The changing face of customer service, and how technology can help

For businesses of all types, customer service has become more important than ever before. Part of this is because customer expectations of excellent, personalised service are rising. But at the same time, increased competition and online retail make it easy for customers to switch to a competitor if they’re unhappy with the service they’re getting from a particular company. Delivering on customers’ expectations of service is easier said than done, and that’s because of how customer service is changing. Firstly, many businesses are struggling to recruit enough staff to handle all the customer queries and touchpoints that they need to cover. And secondly, those touchpoints are expanding in number all the time, and customers demand coordinated, simple contact whether in person, online, through an app, by email or over the phone.

Technical customer service challenges

There has been a noticeable shift in online contact away from phone calls, towards live online chat in recent years. Businesses therefore need to readjust their customer service approach and technology to respond to this, with Gartner predicting that one in 10 agent interactions will be automated by 2026. However, achieving this means addressing a number of challenges at a technical level:

    • Communication centre capacity – having to handle large volumes of customer queries across many different channels can be time-consuming for staff, who then have less time to sell and generate revenue for the businesses.
    • Service efficiency – many queries that customer service staff have to handle are simple and repetitive requests, that could quickly and easily be dealt with by chatbots or artificial intelligence.
    • Lack of proactivity – customer service operations often aren’t set up in such a way to allow them to contact customers first and generate actions, meaning that communication is often left to the customer to initiate.
    • Outdated processes – slow adoption rates of new technologies for customer contact often hold businesses back. Even older customers are more receptive to using video calls if it helps them get quicker service

The obstacles to solving these challenges

While it’s clear what businesses have to do in enabling efficient, multichannel customer service operations, there are a few other considerations to take into account along the way. One of the most important involves the staff who will be interacting with customers day-to-day. To handle queries to a consistently high standard, businesses need more staff, and need to pay them more in a world where attracting and retaining good employees is difficult. Add in the need for staff training and projects to improve internal processes, the act of reshaping customer service can quickly become expensive. Many organisations turn to outsourcing in order to get the extra resource they need. However, this often leads to a lack of service quality through less knowledgeable staff, and an inability to ensure guidelines are being followed by staff working in another location.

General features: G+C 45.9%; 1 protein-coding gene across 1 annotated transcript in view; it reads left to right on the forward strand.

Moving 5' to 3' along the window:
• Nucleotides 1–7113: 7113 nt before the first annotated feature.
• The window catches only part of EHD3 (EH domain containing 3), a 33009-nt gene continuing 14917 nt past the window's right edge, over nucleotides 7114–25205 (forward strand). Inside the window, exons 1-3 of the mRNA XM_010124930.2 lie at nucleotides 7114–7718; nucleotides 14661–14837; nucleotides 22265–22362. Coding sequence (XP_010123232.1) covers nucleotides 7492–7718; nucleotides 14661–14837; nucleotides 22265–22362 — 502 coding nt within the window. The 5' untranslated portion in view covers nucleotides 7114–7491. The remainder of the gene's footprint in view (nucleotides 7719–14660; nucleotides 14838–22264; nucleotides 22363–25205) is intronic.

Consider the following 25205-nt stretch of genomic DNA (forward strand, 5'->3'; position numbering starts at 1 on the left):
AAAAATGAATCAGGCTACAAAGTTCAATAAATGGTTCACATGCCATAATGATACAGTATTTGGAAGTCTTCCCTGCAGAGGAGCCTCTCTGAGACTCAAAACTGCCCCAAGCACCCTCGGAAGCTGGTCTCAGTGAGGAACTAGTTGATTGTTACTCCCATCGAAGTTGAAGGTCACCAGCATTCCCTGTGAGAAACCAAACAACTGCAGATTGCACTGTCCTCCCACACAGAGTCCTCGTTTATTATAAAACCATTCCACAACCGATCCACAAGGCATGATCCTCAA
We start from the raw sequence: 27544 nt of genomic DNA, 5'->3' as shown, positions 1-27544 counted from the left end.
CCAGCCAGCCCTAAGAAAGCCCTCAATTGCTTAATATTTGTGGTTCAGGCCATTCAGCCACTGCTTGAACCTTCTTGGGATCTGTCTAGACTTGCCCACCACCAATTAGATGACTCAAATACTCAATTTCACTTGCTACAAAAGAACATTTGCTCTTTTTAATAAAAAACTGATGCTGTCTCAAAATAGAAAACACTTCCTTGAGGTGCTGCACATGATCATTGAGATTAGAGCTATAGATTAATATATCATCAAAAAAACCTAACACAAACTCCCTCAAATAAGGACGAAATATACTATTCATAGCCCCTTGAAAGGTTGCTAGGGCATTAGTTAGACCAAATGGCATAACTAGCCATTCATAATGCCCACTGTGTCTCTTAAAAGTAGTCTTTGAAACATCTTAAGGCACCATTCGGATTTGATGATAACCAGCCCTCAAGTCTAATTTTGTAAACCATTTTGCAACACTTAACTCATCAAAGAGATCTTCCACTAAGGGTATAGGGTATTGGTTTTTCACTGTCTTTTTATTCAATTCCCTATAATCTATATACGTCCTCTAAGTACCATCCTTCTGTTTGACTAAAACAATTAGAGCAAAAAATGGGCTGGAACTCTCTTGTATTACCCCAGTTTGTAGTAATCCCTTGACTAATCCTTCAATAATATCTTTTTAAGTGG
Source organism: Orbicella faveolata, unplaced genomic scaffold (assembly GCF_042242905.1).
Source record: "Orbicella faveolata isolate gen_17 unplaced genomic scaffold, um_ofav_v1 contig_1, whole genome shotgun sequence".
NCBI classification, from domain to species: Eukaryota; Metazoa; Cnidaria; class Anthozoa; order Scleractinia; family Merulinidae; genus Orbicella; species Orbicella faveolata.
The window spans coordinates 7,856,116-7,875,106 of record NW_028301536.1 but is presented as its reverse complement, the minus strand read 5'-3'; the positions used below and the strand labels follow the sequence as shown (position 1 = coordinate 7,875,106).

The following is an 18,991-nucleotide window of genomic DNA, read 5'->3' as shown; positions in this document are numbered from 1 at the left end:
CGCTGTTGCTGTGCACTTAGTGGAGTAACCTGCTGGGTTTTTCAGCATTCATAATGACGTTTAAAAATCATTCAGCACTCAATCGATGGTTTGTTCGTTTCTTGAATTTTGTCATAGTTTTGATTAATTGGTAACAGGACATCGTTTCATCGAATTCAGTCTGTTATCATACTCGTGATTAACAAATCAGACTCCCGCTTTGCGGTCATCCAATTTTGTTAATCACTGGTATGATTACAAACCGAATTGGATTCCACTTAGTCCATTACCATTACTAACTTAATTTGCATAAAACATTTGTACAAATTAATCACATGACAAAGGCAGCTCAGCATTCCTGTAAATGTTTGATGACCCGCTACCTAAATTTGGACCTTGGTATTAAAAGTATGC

How AI can improve customer service processes and communication

A technology-led approach increasingly looks like the best way forward, although a new tech implementation should always be handled with care. Businesses are understandably cautious about whether any new solution will be valuable in the long-term, and how well it will integrate with existing solutions. Nonetheless, moving functions into the cloud and adopting integration-friendly technologies such as chatbots, automated responses, intelligent voice services and AI can help businesses do more with less. A combination of these can help give customers more personalised experiences and deeper insights. By automating the simplest queries and conversations, staff time can be freed up to deal with more complex cases where human expertise is needed more. Additionally, these technologies are key for businesses who want to improve their customer service provision but without committing to an expensive recruitment and training drive.

In summary

Every business is different, and so will be approaching new customer service tech implementation from a different starting point. Working out which solutions to adopt should start with a review of current products and infrastructure, assessing the potential scope for integration, and putting that information in the context of the specific problems that need solving. However, the rise of technology in customer service cannot be ignored. Gartner is predicting that chatbots will become a primary channel for customer service within the next five years. Moving towards more tech-driven solutions is therefore fast becoming a business essential for those firms who have not done so already.

How we can help

SCC Collaboration Solutions can help you implement the unified communications technologies you need to connect with your customers across every channel. Take a closer look at our approach and the end-to-end support we can provide here.

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